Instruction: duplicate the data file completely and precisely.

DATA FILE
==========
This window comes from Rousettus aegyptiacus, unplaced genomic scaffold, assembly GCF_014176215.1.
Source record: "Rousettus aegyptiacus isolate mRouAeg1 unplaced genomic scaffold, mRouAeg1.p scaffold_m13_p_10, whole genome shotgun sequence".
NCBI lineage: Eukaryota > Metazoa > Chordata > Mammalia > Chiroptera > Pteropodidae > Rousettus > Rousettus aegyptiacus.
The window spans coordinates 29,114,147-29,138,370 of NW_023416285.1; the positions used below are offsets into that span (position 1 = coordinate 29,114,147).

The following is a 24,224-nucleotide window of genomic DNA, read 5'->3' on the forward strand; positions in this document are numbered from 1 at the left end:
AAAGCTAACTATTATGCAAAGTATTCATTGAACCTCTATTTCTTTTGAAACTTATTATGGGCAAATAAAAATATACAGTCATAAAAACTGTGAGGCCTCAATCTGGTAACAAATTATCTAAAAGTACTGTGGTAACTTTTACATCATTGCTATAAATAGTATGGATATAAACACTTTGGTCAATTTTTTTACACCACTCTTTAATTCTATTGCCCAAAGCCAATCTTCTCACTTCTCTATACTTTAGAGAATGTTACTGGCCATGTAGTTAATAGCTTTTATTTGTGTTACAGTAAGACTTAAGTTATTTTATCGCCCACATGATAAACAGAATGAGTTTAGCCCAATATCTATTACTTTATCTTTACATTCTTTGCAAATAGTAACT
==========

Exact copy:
This window comes from Rousettus aegyptiacus, unplaced genomic scaffold, assembly GCF_014176215.1.
Source record: "Rousettus aegyptiacus isolate mRouAeg1 unplaced genomic scaffold, mRouAeg1.p scaffold_m13_p_10, whole genome shotgun sequence".
NCBI lineage: Eukaryota > Metazoa > Chordata > Mammalia > Chiroptera > Pteropodidae > Rousettus > Rousettus aegyptiacus.
The window spans coordinates 29,114,147-29,138,370 of NW_023416285.1; the positions used below are offsets into that span (position 1 = coordinate 29,114,147).

The following is a 24,224-nucleotide window of genomic DNA, read 5'->3' on the forward strand; positions in this document are numbered from 1 at the left end:
AAAGCTAACTATTATGCAAAGTATTCATTGAACCTCTATTTCTTTTGAAACTTATTATGGGCAAATAAAAATATACAGTCATAAAAACTGTGAGGCCTCAATCTGGTAACAAATTATCTAAAAGTACTGTGGTAACTTTTACATCATTGCTATAAATAGTATGGATATAAACACTTTGGTCAATTTTTTTACACCACTCTTTAATTCTATTGCCCAAAGCCAATCTTCTCACTTCTCTATACTTTAGAGAATGTTACTGGCCATGTAGTTAATAGCTTTTATTTGTGTTACAGTAAGACTTAAGTTATTTTATCGCCCACATGATAAACAGAATGAGTTTAGCCCAATATCTATTACTTTATCTTTACATTCTTTGCAAATAGTAACT